The milestones for Procyrion are coming in fast and furious. Now the Houston, TX-based company has secured Breakthrough Device designation by FDA, just a few short weeks after it closed its $30 million series D round.

Procyrion is developing the Aortix is a circulatory support device for chronic heart failure patients on medical management who have been hospitalized for acute decompensated heart failure (ADHF) with worsening renal function. The device is placed via a minimally invasive catheter-based procedure that takes less than 10 minutes.

Through this program, Procyrion can expect prioritized review of FDA submissions for the Aortix System. In addition, the Centers for Medicare and Medicaid Services (CMS) recently proposed a new rule that would provide coverage and increase payments for medical devices designated by FDA as breakthrough devices, so Medicare beneficiaries do not have to wait for access to the latest innovations.

“We believe Aortix addresses an important unmet clinical need and can fill a major gap in effective therapy options that are available for heart failure patients. This is particularly critical as this large patient population has high rates of rehospitalization and death, long lengths of stay in the hospital and high healthcare costs,” commented Eric Fain, MD, president and CEO of Procyrion. “We plan to fully leverage the benefits of FDA Breakthrough Device designation as we seek to accelerate the U.S. clinical and regulatory process with the goal of providing physicians and patients with the benefits of our novel device.”

Procyrion said the initial version of the Aortix device provides up to seven days of circulatory support for chronic heart failure patients who have been hospitalized for ADHF, have worsening renal function, and are unresponsive to medical management.

Automation startup leverages 3D printing to build a better end-of-arm tool

Automation startup leverages 3D printing to build a better end-of-arm tool

The factory of the future, when you really think about it, is the factory of today for any manufacturer that is serious about thriving in a competitive environment. In that paradigm, automation is a central organizing principle. Startup company Savage Automation (Salt Lake City) has keyed in on optimizing one of the core functions of automation—gripping and positioning parts—by building a better end-of-arm tool (EOAT).

Savage Automation's 3D-printed end-of-arm tool
A model of Savage Automation's 3D-printed end-of-arm tool.

Richard Savage had more than 10 years of experience in injection molding and tooling under his belt before founding Savage Automation in 2017. Working for companies such as Ultradent, Berry Manufacturing and Merit Medical in positions ranging from process and mold technician to mold manager had him “trouble shooting robots and end-of-arm tooling and being frustrated by poor end-of-arm design and components,” Savage told PlasticsToday. “I started Savage Automation to build a better product, embrace new technology and feed my need to build things.“ EOAT specifically captured his attention because the tooling tends to be heavy and cumbersome since it is traditionally made from extruded or machined aluminum. Savage saw additive manufacturing, aka 3D printing, as the perfect technique to optimize EOAT design.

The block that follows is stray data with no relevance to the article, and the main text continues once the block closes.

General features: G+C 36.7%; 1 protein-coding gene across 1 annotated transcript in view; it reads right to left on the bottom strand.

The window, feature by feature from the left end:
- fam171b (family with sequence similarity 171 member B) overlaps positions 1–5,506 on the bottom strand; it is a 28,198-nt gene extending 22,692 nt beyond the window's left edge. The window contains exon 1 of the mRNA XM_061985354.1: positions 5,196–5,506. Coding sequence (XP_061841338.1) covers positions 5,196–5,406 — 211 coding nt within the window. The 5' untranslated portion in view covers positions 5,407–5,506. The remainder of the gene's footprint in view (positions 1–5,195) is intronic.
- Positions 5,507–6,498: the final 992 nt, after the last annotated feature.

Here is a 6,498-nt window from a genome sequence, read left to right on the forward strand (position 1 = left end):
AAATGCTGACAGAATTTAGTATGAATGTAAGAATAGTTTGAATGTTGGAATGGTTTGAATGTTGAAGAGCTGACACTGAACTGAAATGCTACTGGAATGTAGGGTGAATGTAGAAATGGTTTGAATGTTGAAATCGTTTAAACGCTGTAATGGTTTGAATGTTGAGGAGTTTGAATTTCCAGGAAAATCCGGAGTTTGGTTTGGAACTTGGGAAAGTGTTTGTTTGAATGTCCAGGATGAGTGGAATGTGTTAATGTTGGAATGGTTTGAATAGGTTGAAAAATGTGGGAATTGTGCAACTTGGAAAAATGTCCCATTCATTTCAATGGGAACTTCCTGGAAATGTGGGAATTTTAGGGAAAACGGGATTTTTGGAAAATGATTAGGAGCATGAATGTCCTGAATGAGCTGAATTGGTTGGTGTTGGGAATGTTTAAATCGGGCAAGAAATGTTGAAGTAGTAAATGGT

In addition to enabling tooling weight reduction without sacrificing strength or durability, 3D printing allows Savage to mount grippers, sensors and suction cups more efficiently and route vacuum and electrical connections through the body of the EOAT rather than strapping them to the frame. By simplifying setup, Savage was able to reduce changeover times and minimize potential damage to the tooling and parts. Because 3D-printed tooling is lighter than conventional components, there also is less wear on servomotors and robots can operate faster while producing less vibration, he said.

Savage started out using carbon-fiber-filled nylon 12 CF from Stratasys to fabricate the tooling, and still uses it on occasion because of its durability. His material of choice today, he told PlasticsToday, is 40% glass-filled nylon 12 that he prints on an HP Multi Jet Fusion system.

While Savage Automation is less than two years old, it already has built up a loyal industry following, which is not shy about singing his praises.

Jason Cornell of Wittmann Battenfeld points to lightweighting of EOAT as a “big advantage when you may already be pushing the payload limits of a robot. I also like that you can create channels within the printed tools to route cables and tubing. This provides a ‘cleaner’ [design] that can help prevent snags during wrist rotation, as well as when entering tight mold spaces,” said Cornell.

The reduced weight of 3D-printed tooling also “starts the conversation about the possibility of adding more options to the EOAT,” said Andrew Rajkovitch of Ponderosa Plastics. “You can really go over the top with part verification and detection [systems] and it provides unlimited possibilities for internal pressurized air, water and vacuum passages,” said Rajkovitch.